“What’s brouillade?” I asked.
“Scrambled eggs,” hubby replied.
“With maple syrup?”
“Yes!” Emm, the resident Montreal-er said. “We put maple syrup on everything. Pancakes, beans, meat pies. Eggs, no problem.”
Canada produces 80% of the world’s pure maple syrup and is the leading supplier of maple syrup and maple products. Quebec produces over 90% of Canada’s supply, with the Federation of Québec Maple Syrup Producers controlling the supply and sale of the product.
In 2012 the news world was rocked by the theft of over 10,000 barrels of syrup from a warehouse near Montreal. At the time, grade A syrup was trading at $1,800 a barrel (approximately 13 times the price of crude oil) and the loss was valued at nearly $20 million dollars. It focused attention on the cartel-like Federation and dubbed Quebec as the Saudi Arabia of maple syrup.
Referred to as the Great Canadian Maple Syrup heist, the theft was remarkable for the size and scale of its organization. Moving that many barrels would have required one hundred tractor trailers trucking through the warehouse site, unchallenged and undetected.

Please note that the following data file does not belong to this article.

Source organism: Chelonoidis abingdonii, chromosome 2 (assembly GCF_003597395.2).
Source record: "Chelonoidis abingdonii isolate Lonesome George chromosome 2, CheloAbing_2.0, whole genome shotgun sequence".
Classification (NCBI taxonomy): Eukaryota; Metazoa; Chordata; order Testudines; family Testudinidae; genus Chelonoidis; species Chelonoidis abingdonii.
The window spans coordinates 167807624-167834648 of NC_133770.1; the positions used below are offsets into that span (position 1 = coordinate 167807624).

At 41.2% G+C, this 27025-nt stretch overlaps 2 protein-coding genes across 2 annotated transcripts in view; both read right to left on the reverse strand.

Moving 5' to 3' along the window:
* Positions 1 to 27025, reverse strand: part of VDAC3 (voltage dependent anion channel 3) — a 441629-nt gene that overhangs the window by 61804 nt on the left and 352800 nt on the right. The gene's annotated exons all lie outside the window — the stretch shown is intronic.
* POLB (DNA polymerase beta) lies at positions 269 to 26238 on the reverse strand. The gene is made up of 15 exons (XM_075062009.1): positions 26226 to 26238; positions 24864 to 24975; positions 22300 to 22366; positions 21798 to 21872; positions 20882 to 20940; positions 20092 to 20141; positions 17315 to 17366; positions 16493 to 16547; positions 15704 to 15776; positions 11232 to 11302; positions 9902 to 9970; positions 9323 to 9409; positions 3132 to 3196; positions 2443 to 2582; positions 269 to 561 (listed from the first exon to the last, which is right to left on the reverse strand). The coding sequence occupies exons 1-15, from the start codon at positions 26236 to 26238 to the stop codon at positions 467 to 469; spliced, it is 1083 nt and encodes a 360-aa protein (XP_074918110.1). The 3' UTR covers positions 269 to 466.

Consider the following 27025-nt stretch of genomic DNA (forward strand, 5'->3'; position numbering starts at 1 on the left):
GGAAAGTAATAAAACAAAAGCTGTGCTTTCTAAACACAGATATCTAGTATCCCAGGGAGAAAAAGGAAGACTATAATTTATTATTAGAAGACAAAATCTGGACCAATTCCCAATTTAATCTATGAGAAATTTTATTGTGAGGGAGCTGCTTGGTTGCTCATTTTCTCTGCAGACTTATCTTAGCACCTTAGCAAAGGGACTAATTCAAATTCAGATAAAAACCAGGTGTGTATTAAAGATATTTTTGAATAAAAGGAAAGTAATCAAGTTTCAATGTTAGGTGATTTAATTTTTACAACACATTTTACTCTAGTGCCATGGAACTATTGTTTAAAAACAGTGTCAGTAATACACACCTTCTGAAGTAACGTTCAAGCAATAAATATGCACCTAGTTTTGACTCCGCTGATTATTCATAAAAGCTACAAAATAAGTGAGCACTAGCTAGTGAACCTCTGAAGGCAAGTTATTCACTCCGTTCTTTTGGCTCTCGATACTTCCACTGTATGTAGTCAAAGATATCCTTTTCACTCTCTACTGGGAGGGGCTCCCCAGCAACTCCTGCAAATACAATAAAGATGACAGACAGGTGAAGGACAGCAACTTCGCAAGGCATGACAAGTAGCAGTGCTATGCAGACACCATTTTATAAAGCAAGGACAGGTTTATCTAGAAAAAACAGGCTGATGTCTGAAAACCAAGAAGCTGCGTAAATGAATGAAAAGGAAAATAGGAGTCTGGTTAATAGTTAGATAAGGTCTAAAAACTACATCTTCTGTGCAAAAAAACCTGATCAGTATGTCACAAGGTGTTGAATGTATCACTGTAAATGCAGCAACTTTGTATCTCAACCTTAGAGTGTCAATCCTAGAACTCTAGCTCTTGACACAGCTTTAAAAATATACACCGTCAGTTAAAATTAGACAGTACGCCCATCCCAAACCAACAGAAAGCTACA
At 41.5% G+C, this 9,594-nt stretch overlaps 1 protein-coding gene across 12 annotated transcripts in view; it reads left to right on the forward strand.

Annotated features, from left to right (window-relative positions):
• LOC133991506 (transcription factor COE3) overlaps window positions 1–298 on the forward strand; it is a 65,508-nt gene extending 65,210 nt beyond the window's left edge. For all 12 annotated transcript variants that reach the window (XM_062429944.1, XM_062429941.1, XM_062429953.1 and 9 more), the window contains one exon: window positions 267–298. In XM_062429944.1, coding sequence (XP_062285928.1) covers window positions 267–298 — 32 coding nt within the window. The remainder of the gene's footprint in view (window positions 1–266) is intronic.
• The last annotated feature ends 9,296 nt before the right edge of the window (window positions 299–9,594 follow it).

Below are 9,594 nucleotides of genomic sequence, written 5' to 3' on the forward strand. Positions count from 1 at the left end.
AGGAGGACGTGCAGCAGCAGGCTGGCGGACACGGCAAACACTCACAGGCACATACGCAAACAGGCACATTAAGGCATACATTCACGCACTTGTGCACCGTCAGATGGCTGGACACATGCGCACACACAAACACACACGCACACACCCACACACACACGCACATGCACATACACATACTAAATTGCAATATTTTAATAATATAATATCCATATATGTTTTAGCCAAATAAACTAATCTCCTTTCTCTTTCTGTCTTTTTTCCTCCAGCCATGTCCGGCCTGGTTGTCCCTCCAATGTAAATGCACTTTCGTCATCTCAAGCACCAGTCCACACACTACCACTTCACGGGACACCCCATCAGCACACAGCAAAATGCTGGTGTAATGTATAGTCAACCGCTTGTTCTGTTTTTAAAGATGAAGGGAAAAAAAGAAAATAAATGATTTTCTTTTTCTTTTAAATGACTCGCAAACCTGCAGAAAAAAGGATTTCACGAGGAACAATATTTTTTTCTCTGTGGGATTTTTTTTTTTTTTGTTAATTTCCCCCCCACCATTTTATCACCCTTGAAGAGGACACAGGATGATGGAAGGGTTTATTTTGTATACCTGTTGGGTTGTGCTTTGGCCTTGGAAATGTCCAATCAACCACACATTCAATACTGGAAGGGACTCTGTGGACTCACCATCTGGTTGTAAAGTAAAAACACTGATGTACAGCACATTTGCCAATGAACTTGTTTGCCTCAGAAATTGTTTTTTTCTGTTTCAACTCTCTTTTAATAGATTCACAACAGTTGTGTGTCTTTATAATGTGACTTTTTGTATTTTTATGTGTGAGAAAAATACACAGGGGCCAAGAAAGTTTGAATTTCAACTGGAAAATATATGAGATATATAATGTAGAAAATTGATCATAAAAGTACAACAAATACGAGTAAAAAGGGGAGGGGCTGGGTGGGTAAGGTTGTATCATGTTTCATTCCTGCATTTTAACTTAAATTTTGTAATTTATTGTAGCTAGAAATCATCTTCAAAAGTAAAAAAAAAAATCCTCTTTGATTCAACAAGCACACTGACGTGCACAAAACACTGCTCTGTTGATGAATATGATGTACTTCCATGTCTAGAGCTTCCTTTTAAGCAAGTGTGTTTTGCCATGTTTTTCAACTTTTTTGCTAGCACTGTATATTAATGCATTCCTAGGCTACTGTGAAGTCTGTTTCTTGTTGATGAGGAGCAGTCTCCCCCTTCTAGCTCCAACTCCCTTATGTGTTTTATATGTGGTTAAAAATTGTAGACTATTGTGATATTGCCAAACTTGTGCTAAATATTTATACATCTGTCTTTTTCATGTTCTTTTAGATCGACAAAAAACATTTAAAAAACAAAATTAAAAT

Hmm … sounds like a good heist movie. I could imagine Donald Sutherland as the criminal mastermind and Keanu Reeves as the lead driver in a convoy speeding across the Trans Canada highway.
Meanwhile, my brunch plate had arrived. It looked like I’d found one of those missing barrels. It had been poured all over my eggs.
Les Québécois have famously sweet tooth(s). They love sugar – tire sur neige (maple syrup taffy on snow), sucre à la crème l’érable (maple fudge), tarte au sucre (sugar pie) and pouding chômeur (poor man’s pudding) which is a kind of maple syrup cobbler with no pretensions of fruit.
His meal violated another axiom of heart healthy foods. Cholesterol rich with braised beef, melted cheese and sauerkraut, it was fried in butter and accompanied by frites cooked in duck fat.
Delicious, heart clogging Québécois fare.
Montreal, Canada. 2016